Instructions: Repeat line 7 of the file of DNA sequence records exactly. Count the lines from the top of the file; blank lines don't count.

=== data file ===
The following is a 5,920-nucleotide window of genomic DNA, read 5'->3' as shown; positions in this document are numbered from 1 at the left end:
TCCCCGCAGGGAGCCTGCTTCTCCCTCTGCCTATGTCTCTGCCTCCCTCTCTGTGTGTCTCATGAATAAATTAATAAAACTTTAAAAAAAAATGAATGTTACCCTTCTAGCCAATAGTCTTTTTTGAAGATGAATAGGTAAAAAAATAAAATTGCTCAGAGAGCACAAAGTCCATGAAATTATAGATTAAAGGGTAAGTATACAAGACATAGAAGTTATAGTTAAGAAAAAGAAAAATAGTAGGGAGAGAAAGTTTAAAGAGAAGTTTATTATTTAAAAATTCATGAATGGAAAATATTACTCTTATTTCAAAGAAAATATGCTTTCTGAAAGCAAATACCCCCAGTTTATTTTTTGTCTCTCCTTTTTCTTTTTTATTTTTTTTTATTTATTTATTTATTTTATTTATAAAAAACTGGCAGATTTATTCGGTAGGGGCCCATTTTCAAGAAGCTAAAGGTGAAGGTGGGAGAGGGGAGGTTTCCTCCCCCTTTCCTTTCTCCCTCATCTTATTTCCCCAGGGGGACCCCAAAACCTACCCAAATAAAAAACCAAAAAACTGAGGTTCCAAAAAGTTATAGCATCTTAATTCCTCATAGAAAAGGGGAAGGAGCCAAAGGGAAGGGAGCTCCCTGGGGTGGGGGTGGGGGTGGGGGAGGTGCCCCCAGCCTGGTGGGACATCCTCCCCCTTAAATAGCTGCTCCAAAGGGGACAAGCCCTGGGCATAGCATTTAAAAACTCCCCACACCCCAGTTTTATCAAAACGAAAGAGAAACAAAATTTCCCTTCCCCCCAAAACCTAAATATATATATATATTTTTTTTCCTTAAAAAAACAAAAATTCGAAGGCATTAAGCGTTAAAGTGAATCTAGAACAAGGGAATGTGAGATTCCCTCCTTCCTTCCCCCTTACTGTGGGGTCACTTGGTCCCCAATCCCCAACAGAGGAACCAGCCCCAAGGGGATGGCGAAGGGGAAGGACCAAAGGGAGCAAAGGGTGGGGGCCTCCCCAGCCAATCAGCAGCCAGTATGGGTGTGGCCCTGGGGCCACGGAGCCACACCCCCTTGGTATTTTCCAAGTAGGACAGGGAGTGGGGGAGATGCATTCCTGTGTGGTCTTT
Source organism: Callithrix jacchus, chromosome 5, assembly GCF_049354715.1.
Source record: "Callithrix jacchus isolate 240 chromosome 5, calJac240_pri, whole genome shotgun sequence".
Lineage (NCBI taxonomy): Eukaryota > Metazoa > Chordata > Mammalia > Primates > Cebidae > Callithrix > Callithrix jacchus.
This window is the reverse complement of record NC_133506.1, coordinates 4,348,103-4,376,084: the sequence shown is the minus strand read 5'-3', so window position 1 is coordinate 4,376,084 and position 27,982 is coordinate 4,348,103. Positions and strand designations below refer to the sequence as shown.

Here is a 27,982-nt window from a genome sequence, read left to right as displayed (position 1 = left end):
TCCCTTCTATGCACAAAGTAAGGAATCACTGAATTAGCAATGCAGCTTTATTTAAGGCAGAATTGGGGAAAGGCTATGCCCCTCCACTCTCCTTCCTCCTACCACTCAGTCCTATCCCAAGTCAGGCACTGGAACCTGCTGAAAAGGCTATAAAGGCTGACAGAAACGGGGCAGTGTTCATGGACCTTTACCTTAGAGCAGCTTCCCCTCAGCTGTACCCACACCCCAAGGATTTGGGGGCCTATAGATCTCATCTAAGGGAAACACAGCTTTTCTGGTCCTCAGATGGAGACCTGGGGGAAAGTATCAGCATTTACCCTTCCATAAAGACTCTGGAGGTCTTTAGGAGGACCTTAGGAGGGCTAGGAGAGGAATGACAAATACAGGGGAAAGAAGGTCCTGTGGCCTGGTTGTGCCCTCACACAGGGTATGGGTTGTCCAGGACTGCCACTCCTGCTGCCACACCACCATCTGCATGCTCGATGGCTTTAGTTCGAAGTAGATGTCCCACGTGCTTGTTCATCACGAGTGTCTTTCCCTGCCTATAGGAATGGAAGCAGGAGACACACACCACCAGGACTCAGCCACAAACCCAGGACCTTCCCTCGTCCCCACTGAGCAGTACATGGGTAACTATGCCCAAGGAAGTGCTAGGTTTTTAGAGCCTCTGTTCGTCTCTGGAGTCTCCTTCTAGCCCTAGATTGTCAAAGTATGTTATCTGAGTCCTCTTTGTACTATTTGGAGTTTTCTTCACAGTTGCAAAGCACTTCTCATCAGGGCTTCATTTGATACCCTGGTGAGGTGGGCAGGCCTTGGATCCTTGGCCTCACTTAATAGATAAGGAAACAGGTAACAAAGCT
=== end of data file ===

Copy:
Here is a 27,982-nt window from a genome sequence, read left to right as displayed (position 1 = left end):